Do enjoy the beauty of the aquatic life during your dive and take photos, but leave the coral, shells and relics in the wrecks where they are. The only thing you should ever remove from the ocean is garbage.

          Don’t ride the marine life. It’s not right, in any situation, to climb onto or hang onto sea life such as manta rays or turtles. Admire these creatures by all means, but treat them with respect.

          Spear-fishing is not permitted in the Philippines and offenders will be reported to authorities by several environmental rights groups who seek prosecution of illegal spear-fishing.

          Physical contact with aquatic creatures is something that should only be done by experienced professionals. Handling marine line is traumatic and can injure the creatures despite your best intentions.

Trekking and Climbing

          There are numerous opportunities for trekking and climbing in exquisite areas such as the Sierra Madre in Luzon and the Balbalasang-Balbalan National Park in Kalinga, which both offer mesmerizing treks through thick tropical forests and over peaks of dizzying heights – with few tourists to crowd them. For volcanic climbs, head to places like Mount Mayon and Mount Isarog in Bicol or Mindoro, Palawan and the Visayas for a variety of national parks, waterfalls and other breathtaking scenes of the archipelago’s spectacular wilderness.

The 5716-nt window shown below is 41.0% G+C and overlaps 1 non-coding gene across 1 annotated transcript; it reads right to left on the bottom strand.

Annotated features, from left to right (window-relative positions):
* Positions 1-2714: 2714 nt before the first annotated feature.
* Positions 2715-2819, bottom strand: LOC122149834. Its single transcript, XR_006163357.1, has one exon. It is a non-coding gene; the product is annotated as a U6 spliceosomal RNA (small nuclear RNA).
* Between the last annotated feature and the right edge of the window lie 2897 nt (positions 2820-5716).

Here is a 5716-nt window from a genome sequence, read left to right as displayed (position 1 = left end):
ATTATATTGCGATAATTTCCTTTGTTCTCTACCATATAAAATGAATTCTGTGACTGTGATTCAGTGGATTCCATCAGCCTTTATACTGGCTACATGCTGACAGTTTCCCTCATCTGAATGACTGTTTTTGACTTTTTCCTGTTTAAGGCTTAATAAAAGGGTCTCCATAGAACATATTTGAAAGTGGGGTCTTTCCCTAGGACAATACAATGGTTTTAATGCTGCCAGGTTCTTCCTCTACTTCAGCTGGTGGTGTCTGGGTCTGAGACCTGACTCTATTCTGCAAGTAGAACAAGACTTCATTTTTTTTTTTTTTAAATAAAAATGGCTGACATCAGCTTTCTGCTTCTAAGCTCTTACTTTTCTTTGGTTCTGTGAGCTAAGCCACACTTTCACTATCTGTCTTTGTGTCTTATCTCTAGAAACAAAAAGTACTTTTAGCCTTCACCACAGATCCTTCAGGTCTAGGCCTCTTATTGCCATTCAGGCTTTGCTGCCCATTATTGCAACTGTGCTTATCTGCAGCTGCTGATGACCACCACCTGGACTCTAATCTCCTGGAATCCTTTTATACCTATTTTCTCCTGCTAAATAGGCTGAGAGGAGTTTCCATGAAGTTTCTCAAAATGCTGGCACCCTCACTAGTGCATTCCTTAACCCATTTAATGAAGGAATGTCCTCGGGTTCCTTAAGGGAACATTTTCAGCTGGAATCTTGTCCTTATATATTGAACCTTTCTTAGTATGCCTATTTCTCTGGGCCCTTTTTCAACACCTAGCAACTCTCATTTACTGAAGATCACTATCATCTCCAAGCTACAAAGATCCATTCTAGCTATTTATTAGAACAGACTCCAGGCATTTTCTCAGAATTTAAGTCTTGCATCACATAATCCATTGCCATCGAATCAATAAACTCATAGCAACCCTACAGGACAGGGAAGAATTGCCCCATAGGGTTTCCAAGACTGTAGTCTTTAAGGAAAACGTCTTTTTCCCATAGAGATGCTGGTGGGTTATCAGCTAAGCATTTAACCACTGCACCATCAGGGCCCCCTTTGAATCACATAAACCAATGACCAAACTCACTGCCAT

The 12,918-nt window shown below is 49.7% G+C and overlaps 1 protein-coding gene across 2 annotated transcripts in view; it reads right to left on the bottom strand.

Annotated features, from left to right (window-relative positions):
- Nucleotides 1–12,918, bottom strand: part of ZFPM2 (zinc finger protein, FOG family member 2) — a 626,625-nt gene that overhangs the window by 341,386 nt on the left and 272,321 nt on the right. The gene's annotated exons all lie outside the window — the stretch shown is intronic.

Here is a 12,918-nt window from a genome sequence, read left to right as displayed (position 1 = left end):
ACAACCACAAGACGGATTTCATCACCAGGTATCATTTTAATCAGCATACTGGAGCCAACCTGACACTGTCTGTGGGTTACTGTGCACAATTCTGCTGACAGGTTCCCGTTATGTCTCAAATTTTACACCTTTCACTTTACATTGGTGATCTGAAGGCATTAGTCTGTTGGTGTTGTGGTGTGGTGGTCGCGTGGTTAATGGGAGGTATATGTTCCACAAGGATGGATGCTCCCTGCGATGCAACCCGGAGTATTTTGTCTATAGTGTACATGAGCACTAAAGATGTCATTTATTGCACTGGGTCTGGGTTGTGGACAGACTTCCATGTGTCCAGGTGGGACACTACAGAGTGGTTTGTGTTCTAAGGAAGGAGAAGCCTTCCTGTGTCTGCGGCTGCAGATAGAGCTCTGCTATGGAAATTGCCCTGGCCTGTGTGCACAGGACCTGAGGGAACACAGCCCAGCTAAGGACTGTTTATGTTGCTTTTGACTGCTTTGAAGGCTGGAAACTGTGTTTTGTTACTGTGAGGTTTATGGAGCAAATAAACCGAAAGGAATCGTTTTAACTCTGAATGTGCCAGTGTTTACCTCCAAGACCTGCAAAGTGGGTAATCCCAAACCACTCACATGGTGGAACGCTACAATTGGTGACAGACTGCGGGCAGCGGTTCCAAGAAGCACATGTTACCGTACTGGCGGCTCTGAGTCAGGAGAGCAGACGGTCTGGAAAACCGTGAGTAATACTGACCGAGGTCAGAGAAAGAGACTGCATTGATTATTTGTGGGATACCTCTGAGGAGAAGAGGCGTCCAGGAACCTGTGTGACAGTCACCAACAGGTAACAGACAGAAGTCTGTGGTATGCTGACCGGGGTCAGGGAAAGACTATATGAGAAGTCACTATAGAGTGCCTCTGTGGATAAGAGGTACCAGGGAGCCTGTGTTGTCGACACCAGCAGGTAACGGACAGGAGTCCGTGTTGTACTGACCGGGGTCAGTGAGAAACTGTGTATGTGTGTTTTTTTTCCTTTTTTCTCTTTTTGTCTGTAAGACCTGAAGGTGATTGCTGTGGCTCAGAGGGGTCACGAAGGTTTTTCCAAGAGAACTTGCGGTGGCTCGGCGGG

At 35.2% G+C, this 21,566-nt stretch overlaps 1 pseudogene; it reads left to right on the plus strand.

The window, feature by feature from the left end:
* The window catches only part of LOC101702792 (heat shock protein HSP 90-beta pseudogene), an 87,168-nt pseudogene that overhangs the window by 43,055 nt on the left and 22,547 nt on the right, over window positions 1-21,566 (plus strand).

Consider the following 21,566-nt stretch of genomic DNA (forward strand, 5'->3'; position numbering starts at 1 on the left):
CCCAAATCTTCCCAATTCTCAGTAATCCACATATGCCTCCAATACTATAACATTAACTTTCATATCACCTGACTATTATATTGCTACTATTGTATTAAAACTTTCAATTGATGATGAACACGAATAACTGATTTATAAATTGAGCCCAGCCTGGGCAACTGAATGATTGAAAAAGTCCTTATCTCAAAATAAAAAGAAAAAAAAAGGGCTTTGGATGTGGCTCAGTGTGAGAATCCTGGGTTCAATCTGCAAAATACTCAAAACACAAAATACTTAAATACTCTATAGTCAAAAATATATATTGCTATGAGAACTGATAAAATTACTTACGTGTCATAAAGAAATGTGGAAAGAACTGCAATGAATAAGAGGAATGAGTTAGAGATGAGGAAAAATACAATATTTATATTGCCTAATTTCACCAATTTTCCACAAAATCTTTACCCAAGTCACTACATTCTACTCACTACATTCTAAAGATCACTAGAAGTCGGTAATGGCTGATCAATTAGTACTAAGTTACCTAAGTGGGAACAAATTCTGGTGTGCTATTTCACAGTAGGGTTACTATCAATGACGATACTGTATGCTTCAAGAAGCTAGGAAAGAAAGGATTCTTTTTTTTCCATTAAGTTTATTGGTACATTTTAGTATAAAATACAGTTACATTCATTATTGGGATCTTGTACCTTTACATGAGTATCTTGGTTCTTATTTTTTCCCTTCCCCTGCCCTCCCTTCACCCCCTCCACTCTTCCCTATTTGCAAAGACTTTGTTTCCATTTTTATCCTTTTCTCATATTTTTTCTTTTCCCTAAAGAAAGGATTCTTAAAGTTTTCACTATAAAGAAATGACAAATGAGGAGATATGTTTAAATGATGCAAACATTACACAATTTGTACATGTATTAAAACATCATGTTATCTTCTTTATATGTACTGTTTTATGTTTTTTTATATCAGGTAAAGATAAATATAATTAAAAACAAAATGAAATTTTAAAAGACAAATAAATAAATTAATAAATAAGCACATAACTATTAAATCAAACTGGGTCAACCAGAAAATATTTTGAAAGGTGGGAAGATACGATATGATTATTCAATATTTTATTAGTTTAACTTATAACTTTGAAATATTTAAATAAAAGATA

Despite the vast number of protected areas and national parks in the country (there are over 60 of these), the Philippines simply doesn’t have the funds to manage them with the infrastructure to which many western tourists are accustomed. However, this does not mean that they are not worth visiting. Mount Apo in Mindanao and Mount Pulag in Mountain province are among the most popular locations for climbing and have easy-to-find trails, but be advised that most of these trails are not well-maintained and that the trails usually have little to marking. Any existing accommodation will be only the bare minimums while some national parks merely offer administrative buildings with dorm beds for hire or space to sleep on the floor. Some of them may provide basic facilities for cooking, but expect a bucket and water for a shower. If you’re deep inside the parks, you will be lucky to find shelter in a basic wooden shack.